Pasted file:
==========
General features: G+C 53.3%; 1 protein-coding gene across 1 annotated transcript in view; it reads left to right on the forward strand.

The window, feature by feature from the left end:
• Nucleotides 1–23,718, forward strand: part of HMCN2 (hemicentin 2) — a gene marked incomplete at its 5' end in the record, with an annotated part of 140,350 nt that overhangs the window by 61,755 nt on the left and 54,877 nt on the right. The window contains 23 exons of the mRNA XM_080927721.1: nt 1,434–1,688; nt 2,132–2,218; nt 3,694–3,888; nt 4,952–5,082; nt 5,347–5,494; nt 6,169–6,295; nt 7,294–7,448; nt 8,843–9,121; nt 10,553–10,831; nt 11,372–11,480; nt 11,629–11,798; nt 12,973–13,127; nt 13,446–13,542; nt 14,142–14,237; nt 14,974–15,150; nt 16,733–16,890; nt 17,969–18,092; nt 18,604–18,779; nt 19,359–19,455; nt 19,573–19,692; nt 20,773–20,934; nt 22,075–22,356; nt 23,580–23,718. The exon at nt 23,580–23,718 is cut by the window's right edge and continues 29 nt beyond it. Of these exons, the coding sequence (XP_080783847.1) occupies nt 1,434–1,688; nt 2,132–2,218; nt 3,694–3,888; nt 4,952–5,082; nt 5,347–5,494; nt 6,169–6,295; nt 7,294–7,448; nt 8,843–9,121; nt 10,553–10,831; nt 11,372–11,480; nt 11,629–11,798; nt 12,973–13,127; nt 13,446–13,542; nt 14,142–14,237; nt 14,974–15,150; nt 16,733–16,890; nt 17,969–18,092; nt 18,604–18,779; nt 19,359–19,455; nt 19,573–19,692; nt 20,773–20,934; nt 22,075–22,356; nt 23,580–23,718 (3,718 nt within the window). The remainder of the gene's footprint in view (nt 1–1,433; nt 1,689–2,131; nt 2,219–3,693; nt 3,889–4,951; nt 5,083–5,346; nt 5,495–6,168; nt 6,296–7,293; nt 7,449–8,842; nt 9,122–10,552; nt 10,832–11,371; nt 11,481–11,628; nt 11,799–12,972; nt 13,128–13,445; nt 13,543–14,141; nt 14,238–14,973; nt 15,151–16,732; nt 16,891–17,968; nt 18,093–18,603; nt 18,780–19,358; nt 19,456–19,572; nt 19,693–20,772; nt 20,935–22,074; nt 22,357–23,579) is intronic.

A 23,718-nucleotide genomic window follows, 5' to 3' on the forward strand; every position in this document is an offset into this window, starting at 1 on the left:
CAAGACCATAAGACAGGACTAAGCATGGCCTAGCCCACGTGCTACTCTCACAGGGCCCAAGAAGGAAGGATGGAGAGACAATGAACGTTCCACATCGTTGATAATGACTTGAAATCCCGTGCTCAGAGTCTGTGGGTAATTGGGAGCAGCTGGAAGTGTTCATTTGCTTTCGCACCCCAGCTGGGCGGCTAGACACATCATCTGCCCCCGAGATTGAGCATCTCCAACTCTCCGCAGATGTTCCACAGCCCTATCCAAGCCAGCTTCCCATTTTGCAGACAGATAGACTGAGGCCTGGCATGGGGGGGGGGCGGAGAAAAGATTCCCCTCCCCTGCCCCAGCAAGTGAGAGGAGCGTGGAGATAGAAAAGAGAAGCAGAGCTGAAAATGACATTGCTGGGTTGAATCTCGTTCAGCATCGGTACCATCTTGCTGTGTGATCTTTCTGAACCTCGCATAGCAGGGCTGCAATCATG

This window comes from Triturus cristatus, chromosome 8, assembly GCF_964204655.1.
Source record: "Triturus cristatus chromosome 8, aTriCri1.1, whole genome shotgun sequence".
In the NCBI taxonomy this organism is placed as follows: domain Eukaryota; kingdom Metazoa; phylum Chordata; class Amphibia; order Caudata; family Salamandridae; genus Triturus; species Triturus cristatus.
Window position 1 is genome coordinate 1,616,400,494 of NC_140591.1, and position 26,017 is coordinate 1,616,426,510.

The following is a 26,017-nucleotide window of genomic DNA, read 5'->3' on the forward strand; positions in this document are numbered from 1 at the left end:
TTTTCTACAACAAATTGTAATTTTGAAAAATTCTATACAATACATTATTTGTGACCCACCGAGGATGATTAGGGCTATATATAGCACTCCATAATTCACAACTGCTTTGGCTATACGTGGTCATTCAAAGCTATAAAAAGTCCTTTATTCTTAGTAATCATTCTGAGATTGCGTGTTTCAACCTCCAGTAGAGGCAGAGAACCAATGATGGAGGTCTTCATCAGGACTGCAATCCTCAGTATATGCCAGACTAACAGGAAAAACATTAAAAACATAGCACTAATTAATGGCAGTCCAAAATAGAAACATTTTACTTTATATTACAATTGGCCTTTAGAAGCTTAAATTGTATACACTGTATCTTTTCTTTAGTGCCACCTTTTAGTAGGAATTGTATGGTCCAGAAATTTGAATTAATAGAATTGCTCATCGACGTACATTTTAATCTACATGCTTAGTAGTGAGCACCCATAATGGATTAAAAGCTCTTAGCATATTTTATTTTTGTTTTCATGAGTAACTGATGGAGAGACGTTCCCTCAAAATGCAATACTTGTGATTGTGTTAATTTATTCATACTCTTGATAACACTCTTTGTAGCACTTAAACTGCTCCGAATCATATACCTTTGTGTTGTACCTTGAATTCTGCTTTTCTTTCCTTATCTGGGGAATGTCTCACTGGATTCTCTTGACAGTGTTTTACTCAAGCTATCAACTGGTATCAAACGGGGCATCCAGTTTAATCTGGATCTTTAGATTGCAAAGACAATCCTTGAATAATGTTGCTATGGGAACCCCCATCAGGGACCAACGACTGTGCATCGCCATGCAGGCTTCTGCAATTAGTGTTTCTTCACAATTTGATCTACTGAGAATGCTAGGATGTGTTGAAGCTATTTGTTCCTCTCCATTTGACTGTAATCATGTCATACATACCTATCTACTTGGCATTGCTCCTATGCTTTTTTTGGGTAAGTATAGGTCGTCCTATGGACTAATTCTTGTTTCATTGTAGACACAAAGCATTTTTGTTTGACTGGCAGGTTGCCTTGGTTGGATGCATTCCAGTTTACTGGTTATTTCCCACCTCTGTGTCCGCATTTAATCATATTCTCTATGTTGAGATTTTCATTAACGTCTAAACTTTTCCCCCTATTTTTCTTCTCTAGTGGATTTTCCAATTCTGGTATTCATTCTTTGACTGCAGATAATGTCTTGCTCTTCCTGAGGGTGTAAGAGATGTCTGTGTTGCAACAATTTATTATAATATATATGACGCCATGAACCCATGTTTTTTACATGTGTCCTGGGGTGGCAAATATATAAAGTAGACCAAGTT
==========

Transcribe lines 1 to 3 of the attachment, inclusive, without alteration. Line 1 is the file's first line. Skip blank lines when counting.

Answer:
General features: G+C 53.3%; 1 protein-coding gene across 1 annotated transcript in view; it reads left to right on the forward strand.

The window, feature by feature from the left end:
• Nucleotides 1–23,718, forward strand: part of HMCN2 (hemicentin 2) — a gene marked incomplete at its 5' end in the record, with an annotated part of 140,350 nt that overhangs the window by 61,755 nt on the left and 54,877 nt on the right. The window contains 23 exons of the mRNA XM_080927721.1: nt 1,434–1,688; nt 2,132–2,218; nt 3,694–3,888; nt 4,952–5,082; nt 5,347–5,494; nt 6,169–6,295; nt 7,294–7,448; nt 8,843–9,121; nt 10,553–10,831; nt 11,372–11,480; nt 11,629–11,798; nt 12,973–13,127; nt 13,446–13,542; nt 14,142–14,237; nt 14,974–15,150; nt 16,733–16,890; nt 17,969–18,092; nt 18,604–18,779; nt 19,359–19,455; nt 19,573–19,692; nt 20,773–20,934; nt 22,075–22,356; nt 23,580–23,718. The exon at nt 23,580–23,718 is cut by the window's right edge and continues 29 nt beyond it. Of these exons, the coding sequence (XP_080783847.1) occupies nt 1,434–1,688; nt 2,132–2,218; nt 3,694–3,888; nt 4,952–5,082; nt 5,347–5,494; nt 6,169–6,295; nt 7,294–7,448; nt 8,843–9,121; nt 10,553–10,831; nt 11,372–11,480; nt 11,629–11,798; nt 12,973–13,127; nt 13,446–13,542; nt 14,142–14,237; nt 14,974–15,150; nt 16,733–16,890; nt 17,969–18,092; nt 18,604–18,779; nt 19,359–19,455; nt 19,573–19,692; nt 20,773–20,934; nt 22,075–22,356; nt 23,580–23,718 (3,718 nt within the window). The remainder of the gene's footprint in view (nt 1–1,433; nt 1,689–2,131; nt 2,219–3,693; nt 3,889–4,951; nt 5,083–5,346; nt 5,495–6,168; nt 6,296–7,293; nt 7,449–8,842; nt 9,122–10,552; nt 10,832–11,371; nt 11,481–11,628; nt 11,799–12,972; nt 13,128–13,445; nt 13,543–14,141; nt 14,238–14,973; nt 15,151–16,732; nt 16,891–17,968; nt 18,093–18,603; nt 18,780–19,358; nt 19,456–19,572; nt 19,693–20,772; nt 20,935–22,074; nt 22,357–23,579) is intronic.